- Business Insider/Julie Bort
Joshua Reeves, CEO of HR software startup Gusto, would rather not talk about the meltdown that occurred earlier this year at his rival, Zenefits.
He’s busy running his own billion-dollar-valued startup with 30,000 customers, he says.
But everyone keeps asking him about it as the two companies, once partners, are now competing head to head.
And his comments have led to a public squabble of sorts with Zenefits CEO David Sacks.
Gusto recently added insurance benefits management software to its payroll offerings for small businesses. Zenefits recently added payroll to its benefits management software.
And, as we previously reported, you couldn’t find two other competitors who have so much in common but such different cultures. Reeves wants Gusto to be warm and fuzzy. Zenefits is known for being hard-driving. That culture led to Zenefits’ founder CEO, Parker Conrad, abruptly leaving the company in February over a scandal involving selling insurance without a license.
Zenefits current CEO David Sacks, who was previously COO, insists that in the four months he’s been CEO, he’s turned the culture around. He’s a famous member of the PayPal mafia who founded and sold several other startups and is an angel investor extraordinaire.
Sacks went on a tweet rant last Friday saying it’s unfair for everyone to keep lumping Zenefits in with another troubled startup that ran afoul with regulators, Theranos.
Sacks argued that Zenefits shouldn’t be compared to Theranos because Zenefits openly admitted its regulatory and culture problems and he says its salespeople are all properly licensed now.
So, when Gusto’s Reeves did an interview with Bloomberg’s Emily Chang on Tuesday, she asked Reeves what he thought about Zenefits’ makeover and that Twitter rant.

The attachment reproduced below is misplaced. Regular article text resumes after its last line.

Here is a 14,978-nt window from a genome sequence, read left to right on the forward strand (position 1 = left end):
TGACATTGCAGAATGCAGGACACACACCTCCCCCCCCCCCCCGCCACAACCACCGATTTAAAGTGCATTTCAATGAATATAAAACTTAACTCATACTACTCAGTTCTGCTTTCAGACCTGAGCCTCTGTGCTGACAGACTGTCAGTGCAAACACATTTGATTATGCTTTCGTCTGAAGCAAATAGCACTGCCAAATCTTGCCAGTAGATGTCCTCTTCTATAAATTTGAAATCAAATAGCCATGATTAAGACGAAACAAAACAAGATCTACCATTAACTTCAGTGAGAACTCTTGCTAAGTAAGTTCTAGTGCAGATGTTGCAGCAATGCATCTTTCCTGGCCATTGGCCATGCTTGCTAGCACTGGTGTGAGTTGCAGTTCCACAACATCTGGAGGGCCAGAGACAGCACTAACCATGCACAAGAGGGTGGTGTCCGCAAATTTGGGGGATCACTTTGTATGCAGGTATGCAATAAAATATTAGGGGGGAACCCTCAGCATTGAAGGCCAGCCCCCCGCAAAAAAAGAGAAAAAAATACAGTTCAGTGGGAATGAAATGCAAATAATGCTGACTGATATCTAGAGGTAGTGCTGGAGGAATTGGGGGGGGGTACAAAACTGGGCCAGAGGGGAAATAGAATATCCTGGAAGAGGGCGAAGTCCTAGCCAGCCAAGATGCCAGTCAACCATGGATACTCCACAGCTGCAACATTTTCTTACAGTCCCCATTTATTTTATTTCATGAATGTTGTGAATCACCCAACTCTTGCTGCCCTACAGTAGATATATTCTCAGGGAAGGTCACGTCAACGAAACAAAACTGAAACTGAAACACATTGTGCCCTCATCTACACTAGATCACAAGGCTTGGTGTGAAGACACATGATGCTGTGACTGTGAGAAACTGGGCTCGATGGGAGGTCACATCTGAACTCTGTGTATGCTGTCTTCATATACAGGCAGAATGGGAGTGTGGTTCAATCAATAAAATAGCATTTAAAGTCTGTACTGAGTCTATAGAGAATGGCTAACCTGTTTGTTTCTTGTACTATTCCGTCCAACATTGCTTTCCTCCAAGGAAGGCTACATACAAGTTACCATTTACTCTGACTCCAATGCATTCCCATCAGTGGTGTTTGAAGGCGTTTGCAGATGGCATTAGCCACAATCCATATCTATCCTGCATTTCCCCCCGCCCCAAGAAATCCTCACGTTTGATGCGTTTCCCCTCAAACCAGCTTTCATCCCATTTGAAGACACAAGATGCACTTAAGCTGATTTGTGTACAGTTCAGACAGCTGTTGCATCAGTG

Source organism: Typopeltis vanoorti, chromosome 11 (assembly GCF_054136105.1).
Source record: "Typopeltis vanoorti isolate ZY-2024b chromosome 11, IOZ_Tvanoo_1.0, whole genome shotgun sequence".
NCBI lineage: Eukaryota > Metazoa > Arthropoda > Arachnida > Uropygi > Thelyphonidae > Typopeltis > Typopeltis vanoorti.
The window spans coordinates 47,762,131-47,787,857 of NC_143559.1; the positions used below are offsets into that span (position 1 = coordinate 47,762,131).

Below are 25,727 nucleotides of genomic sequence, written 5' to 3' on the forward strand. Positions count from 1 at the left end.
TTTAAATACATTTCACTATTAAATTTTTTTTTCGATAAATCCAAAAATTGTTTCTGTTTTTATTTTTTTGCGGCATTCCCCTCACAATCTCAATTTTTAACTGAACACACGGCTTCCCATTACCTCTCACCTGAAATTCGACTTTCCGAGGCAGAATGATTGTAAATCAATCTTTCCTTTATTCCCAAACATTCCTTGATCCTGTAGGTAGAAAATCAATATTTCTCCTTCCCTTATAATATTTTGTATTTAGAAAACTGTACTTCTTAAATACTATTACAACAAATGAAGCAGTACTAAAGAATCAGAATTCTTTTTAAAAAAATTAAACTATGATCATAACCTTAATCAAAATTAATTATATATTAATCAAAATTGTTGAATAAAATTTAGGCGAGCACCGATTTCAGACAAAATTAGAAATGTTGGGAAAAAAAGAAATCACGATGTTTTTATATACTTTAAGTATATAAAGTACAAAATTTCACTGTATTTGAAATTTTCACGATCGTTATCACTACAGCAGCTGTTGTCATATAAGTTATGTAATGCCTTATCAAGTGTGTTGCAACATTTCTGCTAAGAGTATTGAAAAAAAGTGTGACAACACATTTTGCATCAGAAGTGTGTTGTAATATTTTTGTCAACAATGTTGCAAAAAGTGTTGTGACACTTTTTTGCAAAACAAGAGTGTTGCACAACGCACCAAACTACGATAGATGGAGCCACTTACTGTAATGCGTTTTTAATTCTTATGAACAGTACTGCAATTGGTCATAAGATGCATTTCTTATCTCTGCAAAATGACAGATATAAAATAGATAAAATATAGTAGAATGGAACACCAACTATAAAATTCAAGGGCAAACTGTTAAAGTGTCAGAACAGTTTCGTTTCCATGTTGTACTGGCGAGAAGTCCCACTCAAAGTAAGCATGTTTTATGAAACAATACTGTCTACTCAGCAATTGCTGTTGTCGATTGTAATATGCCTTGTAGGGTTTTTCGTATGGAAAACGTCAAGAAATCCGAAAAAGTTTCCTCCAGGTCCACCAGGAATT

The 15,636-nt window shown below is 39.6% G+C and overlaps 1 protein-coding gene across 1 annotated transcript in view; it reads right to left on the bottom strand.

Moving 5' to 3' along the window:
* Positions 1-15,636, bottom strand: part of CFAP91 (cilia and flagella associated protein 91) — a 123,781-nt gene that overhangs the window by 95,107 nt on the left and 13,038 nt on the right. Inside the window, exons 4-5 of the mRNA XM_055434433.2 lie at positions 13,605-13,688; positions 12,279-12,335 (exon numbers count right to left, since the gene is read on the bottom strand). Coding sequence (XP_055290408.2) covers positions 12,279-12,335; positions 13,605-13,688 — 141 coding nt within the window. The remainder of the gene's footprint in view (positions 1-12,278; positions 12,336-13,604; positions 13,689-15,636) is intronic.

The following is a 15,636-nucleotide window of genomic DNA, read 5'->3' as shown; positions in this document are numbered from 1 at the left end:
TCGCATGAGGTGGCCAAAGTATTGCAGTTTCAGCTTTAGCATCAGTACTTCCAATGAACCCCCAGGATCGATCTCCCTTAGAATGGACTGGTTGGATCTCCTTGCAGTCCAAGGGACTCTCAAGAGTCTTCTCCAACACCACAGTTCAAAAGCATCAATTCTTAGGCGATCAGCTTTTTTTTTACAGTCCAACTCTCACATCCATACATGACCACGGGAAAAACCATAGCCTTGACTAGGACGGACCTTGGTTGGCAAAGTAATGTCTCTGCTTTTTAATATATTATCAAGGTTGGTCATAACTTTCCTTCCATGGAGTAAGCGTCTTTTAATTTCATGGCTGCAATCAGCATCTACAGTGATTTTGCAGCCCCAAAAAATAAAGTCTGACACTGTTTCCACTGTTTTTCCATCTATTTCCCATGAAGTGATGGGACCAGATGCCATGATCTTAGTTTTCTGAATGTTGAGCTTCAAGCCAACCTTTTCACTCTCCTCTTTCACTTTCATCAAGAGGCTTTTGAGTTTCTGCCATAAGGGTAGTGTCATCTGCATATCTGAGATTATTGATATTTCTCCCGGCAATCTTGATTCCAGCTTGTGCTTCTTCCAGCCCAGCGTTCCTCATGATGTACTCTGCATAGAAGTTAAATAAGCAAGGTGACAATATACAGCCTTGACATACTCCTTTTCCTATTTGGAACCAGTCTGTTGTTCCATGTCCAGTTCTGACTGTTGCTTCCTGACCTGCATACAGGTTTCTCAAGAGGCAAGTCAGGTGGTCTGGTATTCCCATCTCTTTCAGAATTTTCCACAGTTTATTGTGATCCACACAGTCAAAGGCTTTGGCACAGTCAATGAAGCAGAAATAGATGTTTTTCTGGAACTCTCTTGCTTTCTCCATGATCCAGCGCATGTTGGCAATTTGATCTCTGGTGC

Reeves shrugged and said, “I don’t think a culture can be changed by tweets.”
The interview apparently didn’t escape Sacks’ notice. He later tweeted:
I’m hearing disturbing rumors that some of Zenefits’ denouncers are trying to copy our product as fast as possible.
— David Sacks (@DavidSacks) May 25, 2016
(Sacks tweet was a reference to Marc Andreessen, who loves to rant on Twitter and loves the phrase “disturbing rumors.”)
Reeves is not letting the copycat implication stand.
“It’s worth pointing out that health benefits has always been on our roadmap even before Zenefits. It’s a common misconception that we are trying to copy them, this is categorically untrue,” he told us.
For proof, Reeves sent a slide from his original VC pitch deck fom 2012, before Zenefits was founded in 2013, which shows he planned to benefits software from the get-go. Gusto changed its name from ZenPayroll last year.
The pitch deck worked. Salesforce Ventures became a seed investor. Since then, Gusto has raised $136 million at a $1 billion valuation in an usual system that has landed him 75 big-name angel investors, as well as backing from Google Capital and other big VCs.
Here’s the slide from 2012: